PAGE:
Working papers:

"Improving School Management of Violence. Evidence from a Nation-wide Policy in Peru"  Job Market Paper

Abstract:  Exposure to school violence has proven to be detrimental to human capital formation, but there is limited rigorous evidence about how to tackle this pervasive issue. This paper examines the impacts of a large-scale intervention that aimed to improve the school heads’ skills to manage school violence in Peru. I exploit the eligibility rules used to select beneficiary schools and use a fuzzy regression discontinuity design to estimate the short-term impacts of the intervention on violence and education-related outcomes. The findings show that the likelihood of reporting violence increased by 25 percentage points and that the number of reports of violence also rose among eligible schools. Using unique administrative, qualitative, and primary data, I find suggestive evidence that the documented rise in reports of violence is primarily due to shifts in reporting behaviour rather than a greater incidence of school violence. Upon exploring the short-term impacts on education-related outcomes, I find the intervention reduced the student likelihood of switching schools by two percentage points. These findings add to our understanding of the benefits of investing in school staff skills that contribute to the creation of safer learning environments.

Presentations: RISE Conference (from 10:21 min to 24:35 min)

Gender Norms, Violence and Adolescent Girls’ Trajectories. Evidence from a Field Experiment in India” (with Alison Andrew, Sonya Krutikova and Hemlata Verma) Submitted

Abstract: Striking gender gaps persist in fundamental aspects of human welfare. In India, the setting of this paper, these gaps are particularly large. Interventions often target adolescent girls with the aim of empowering them to make choices that go against the status quo – to remain in school longer or marry later, for example. This approach may inadvertently expose girls, who are often marginalized within their communities, to new risks if it encourages them to violate prevailing gender norms. In this study, we design an experiment to compare the effectiveness of targeting only adolescent girls with an approach that additionally engages with the enforcers of gender norms in the wider community. We find that both arms of the trial led to a reduction in school dropout and early marriage. We see large improvements in girls’ mental health but only in the arm which engages with the wider community. Improvements in mental health can be explained by community engagement causing gender norms to become more progressive and causing a reduction in the severity of sanctions that girls face for breaking norms. Both adolescent girls and their mothers perceived these shifts in norms and sanctions. Our results demonstrate that in settings where unequal outcomes are sustained through restrictive gender norms, change in the attitudes and behavior of the enforcers of these norms is critical for achieving meaningful improvements in womens well-being.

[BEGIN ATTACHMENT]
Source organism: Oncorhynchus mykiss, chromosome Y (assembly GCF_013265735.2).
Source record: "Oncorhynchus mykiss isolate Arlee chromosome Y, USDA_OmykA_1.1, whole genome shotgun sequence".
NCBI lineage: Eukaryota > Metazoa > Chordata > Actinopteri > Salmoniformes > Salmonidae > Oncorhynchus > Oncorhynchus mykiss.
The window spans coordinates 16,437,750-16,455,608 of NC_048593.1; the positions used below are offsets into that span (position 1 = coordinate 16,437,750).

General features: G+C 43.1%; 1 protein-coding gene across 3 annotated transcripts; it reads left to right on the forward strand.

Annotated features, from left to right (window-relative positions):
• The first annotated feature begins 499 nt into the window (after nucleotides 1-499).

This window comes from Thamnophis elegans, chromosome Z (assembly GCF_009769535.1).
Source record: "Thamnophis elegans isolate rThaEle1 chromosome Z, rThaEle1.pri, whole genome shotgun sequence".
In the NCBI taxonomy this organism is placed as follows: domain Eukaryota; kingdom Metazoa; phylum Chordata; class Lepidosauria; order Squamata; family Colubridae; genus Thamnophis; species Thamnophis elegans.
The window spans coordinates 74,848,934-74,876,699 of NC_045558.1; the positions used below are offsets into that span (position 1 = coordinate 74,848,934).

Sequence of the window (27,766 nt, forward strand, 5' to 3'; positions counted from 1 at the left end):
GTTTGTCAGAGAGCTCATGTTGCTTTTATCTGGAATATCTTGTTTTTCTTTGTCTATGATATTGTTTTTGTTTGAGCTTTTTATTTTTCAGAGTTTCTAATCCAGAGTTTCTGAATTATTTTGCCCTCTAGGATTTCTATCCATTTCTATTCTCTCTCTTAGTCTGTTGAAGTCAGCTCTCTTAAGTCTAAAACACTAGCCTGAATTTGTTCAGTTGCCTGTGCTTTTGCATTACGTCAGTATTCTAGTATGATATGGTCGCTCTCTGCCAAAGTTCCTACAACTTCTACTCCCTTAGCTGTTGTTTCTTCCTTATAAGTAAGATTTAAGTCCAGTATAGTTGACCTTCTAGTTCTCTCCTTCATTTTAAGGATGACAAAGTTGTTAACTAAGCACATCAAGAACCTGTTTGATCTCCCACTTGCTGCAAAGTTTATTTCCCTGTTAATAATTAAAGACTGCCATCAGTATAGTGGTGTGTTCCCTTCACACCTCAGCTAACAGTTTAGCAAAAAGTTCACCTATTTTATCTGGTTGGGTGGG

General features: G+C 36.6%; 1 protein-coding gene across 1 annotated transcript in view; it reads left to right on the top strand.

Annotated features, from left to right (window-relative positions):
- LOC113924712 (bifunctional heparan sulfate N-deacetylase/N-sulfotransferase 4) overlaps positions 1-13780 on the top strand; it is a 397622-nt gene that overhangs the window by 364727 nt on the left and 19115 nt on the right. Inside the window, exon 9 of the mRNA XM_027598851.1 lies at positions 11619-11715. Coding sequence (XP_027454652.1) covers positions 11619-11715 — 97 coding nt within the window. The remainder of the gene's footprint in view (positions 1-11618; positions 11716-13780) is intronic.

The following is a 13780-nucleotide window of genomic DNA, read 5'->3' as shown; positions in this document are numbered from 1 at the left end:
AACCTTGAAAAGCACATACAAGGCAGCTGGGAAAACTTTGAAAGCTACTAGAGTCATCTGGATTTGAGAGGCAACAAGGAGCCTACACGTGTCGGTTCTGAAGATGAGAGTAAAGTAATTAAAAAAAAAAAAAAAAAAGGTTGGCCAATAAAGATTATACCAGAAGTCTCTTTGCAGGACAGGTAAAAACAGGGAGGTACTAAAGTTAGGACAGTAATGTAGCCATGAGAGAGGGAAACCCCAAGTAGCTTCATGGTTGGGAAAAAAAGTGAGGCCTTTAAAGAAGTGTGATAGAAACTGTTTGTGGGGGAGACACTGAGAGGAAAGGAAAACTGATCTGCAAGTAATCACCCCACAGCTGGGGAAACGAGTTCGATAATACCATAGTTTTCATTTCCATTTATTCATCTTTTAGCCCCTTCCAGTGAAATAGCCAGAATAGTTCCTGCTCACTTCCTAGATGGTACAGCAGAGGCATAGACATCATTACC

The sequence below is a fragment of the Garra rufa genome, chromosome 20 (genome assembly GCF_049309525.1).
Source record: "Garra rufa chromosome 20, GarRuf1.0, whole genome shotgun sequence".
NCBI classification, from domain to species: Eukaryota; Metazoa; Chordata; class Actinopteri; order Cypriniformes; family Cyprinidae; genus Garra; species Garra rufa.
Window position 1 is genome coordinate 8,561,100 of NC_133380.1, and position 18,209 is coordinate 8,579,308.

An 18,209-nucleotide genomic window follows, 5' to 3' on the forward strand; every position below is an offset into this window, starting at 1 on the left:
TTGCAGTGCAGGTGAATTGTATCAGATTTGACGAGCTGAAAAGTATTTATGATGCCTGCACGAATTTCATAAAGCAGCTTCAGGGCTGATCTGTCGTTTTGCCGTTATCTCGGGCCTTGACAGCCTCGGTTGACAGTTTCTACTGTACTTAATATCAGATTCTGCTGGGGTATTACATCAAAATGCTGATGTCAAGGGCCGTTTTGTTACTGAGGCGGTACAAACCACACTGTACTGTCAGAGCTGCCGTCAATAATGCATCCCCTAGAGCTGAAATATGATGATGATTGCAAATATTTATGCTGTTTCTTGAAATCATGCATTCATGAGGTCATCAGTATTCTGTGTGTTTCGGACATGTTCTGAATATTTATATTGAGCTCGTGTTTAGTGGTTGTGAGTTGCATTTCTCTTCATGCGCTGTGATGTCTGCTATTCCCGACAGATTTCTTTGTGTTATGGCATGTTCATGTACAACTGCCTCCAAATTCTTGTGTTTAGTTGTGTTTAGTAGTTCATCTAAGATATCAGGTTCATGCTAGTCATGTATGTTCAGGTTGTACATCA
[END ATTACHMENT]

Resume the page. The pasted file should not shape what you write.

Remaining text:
Selected work in progress:

"Seeds on Rocky Ground: the role of Alignment on School Principals’ Performance. Evidence from a top-down training intervention in Peru" [Draft available on request]

"To go or not to go: Effects of a Peruvian Conditional Cash Transfer on the Utilization of Child and Maternal Health Services under Unequal Geographic Accessibility" [Draft available on request]

"Financing health providers:  The case of universal health insurance in Peru" (with Antonella Bancalari and Marcos Vera-Hernandez)


CGD. What We Know (and Don’t Know) about Violence against Girls and Boys in School(with Susannah Hares). March, 2023.

CGD. School Leaders’ Role in Creating Safe Learning Environments December, 2022.

VoxDev. “Gender norms, violence and adolescent girls’ trajectories: Evidence from India(with Alison Andrew, Sonya Krutikova and Hemlata Verma). October, 2022.

Hacer Peru. "Hacia un 'Nuevo Normal' en la educación de niños y adolescentes: retos, riesgos y oportunidades" (con Alessandra Richter).  Junio, 2020. 

Video-Columnas Grupo REDES-Ojo Público: dissemination of recent influential research among economists and non-economists with the aim of encouraging evidence-based policymaking.

Selected Policy & Program Evaluation Reports:

Promoting Adolescent Engagement, Knowledge and Health (PAnKH) in Rajasthan, India: Implementation and Cost-Effectiveness (with Sonya Krutikova, Alison Andrew, Hemlata Verma, Abhishek Gautam, Ravi Verma, Madhumita Das, Pranita Achyut, Ronak Soni and Sanjay Sharma), IFS report,  December 2018.                                                   

Promoting Adolescent Engagement, Knowledge and Health (PAnKH) in Rajasthan, India: Program Impact Report (with Sonya Krutikova, Alison Andrew, Hemlata Verma, Abhishek Gautam, Ravi Verma, Madhumita Das, Pranita Achyut, Ronak Soni and Sanjay Sharma), IFS report,  December 2018. 

New Evidence on Pupils’ Skills, Teacher’s Attitudes & Practices from a Baseline Survey of Public Preschools in Timor-Leste (with  Sourovi De, Adrian Beavis, Adiba Khaled and Madhav Vaidyanathan), OPM Report, September 2016.

Full list of projects available here.